I'm a beginner in electronics, and in the process of completing a homemade power supply would love to get some advice.

The power supply itself is fairly straightforward - I'm using a laptop power supply with an output of about 20V and it powers my circuit which consists of:

  • 2 fixed at 3.3V and 5.0V
  • 2 adjustable with voltage and current limit
  • and another 5.0V to power an arduino nano
  • 4 INA219 breakouts to measure each channel voltage and current
  • an arduino nano to collect the data
  • and an LCD to display voltages, currents, current limits, etc.

It all works, however, when I attach my homemade (arduino based) oscilloscope to the outputs, I'm noticing some ripple on the 3.3V and 5V channels, adding a 100uF cap improved it but didn't get rid of it, so I upped it to 1000uF which got the job done, (or at least within +-0.03V which is the margin of error of my crappy home-made oscilloscope).

So, the question is - is there any reason not to put a 1000uF cap at the outputs of these channels?

I don't have a schematic because the circuit was simple enough, so I didn't make one before implementing it.

To simplify my question further, imagine just a DC power source and a step-down switching voltage regulator, would there be any reason not to put a 1000uF capacitor on the output of the regulator?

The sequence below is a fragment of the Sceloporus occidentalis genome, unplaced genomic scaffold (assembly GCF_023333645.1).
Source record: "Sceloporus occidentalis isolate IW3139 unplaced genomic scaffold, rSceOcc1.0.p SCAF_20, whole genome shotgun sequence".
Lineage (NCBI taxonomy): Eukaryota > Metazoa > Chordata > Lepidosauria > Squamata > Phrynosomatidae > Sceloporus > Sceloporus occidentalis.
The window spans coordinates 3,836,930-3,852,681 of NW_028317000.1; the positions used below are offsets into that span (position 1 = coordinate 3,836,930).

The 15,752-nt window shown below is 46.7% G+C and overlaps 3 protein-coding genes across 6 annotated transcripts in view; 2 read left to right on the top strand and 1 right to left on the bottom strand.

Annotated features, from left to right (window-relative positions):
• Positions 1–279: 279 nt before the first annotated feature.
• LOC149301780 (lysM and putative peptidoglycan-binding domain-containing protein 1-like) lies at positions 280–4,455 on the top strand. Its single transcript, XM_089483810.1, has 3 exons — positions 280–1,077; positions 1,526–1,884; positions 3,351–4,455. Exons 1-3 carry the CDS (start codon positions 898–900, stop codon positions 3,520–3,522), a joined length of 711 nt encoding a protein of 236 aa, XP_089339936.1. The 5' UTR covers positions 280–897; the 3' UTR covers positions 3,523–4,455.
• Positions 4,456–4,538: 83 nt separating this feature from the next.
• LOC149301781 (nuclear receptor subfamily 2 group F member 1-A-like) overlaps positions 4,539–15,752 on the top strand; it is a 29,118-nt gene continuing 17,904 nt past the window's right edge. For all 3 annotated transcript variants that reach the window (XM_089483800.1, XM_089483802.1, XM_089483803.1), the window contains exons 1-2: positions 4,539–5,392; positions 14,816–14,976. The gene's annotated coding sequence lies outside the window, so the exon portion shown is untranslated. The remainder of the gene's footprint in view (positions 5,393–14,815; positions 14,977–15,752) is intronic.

EDIT: Added line breaks, I couldn't figure out how to do it last night. Sorry for the mess.

  • \$\begingroup\$ They didn't want to mess it up any more than it already is? \$\endgroup\$ Commented Apr 3, 2016 at 1:30
  • 2
    \$\begingroup\$ Wall of text...!! Don't you know how to create paragraphs? \$\endgroup\$ Commented Apr 3, 2016 at 2:14
  • \$\begingroup\$ Good for including full information about your question. But PLEASE learn to format it so that we can read it. Few people an read that much detail in such a huge "wall of text"! \$\endgroup\$ Commented Apr 3, 2016 at 3:56
  • \$\begingroup\$ There can be downsides - see electronics.stackexchange.com/questions/224421/… for pros and cons. \$\endgroup\$ Commented Apr 3, 2016 at 13:58

2 Answers 2


The main reasons against are

  1. inrush current

    During startup, the capacitor effectively looks like a short to the power supply, so it will need to limit the current here.

  2. "higher-than" requirements

    The +5V rail might need to be kept above the +3.3V rail all the time, even during startup and shutdown. If you add large output capacitors and the +5V rail drops faster during shutdown, then the +3.3V capacitors need to be discharged into the +5V rail to protect any dual-supply ICs. If you have a large capacitor, this needs to be a fairly beefy diode.


If your DC/DC converters are current-limited, then inrush current isn't an issue.

Be sure they are stable with a large capacitor.


Your Answer

By clicking “Post Your Answer”, you agree to our terms of service and acknowledge you have read our privacy policy.

Not the answer you're looking for? Browse other questions tagged or ask your own question.